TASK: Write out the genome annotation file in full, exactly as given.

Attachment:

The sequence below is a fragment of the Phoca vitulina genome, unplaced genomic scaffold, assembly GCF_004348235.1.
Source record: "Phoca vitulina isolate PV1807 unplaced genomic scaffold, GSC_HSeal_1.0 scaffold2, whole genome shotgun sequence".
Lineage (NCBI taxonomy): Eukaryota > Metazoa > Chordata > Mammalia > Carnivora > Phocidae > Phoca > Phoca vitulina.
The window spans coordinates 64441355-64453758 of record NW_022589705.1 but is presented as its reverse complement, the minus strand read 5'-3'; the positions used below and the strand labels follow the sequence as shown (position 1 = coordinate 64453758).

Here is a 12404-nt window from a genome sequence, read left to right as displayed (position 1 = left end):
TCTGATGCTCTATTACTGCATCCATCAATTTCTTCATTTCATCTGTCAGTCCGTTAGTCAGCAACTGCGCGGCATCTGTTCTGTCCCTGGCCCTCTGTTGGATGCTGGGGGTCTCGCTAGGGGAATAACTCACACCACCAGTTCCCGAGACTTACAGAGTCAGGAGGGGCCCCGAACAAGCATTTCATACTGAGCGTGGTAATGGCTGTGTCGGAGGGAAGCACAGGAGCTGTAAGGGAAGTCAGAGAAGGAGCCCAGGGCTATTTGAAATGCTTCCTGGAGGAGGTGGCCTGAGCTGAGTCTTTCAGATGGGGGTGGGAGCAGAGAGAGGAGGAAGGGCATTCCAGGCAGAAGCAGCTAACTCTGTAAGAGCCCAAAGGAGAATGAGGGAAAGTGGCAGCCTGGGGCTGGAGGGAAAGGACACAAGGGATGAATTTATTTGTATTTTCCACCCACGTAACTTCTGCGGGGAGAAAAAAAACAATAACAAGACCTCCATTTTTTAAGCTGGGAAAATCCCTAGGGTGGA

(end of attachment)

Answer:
The sequence below is a fragment of the Phoca vitulina genome, unplaced genomic scaffold, assembly GCF_004348235.1.
Source record: "Phoca vitulina isolate PV1807 unplaced genomic scaffold, GSC_HSeal_1.0 scaffold2, whole genome shotgun sequence".
Lineage (NCBI taxonomy): Eukaryota > Metazoa > Chordata > Mammalia > Carnivora > Phocidae > Phoca > Phoca vitulina.
The window spans coordinates 64441355-64453758 of record NW_022589705.1 but is presented as its reverse complement, the minus strand read 5'-3'; the positions used below and the strand labels follow the sequence as shown (position 1 = coordinate 64453758).

Here is a 12404-nt window from a genome sequence, read left to right as displayed (position 1 = left end):
TCTGATGCTCTATTACTGCATCCATCAATTTCTTCATTTCATCTGTCAGTCCGTTAGTCAGCAACTGCGCGGCATCTGTTCTGTCCCTGGCCCTCTGTTGGATGCTGGGGGTCTCGCTAGGGGAATAACTCACACCACCAGTTCCCGAGACTTACAGAGTCAGGAGGGGCCCCGAACAAGCATTTCATACTGAGCGTGGTAATGGCTGTGTCGGAGGGAAGCACAGGAGCTGTAAGGGAAGTCAGAGAAGGAGCCCAGGGCTATTTGAAATGCTTCCTGGAGGAGGTGGCCTGAGCTGAGTCTTTCAGATGGGGGTGGGAGCAGAGAGAGGAGGAAGGGCATTCCAGGCAGAAGCAGCTAACTCTGTAAGAGCCCAAAGGAGAATGAGGGAAAGTGGCAGCCTGGGGCTGGAGGGAAAGGACACAAGGGATGAATTTATTTGTATTTTCCACCCACGTAACTTCTGCGGGGAGAAAAAAAACAATAACAAGACCTCCATTTTTTAAGCTGGGAAAATCCCTAGGGTGGA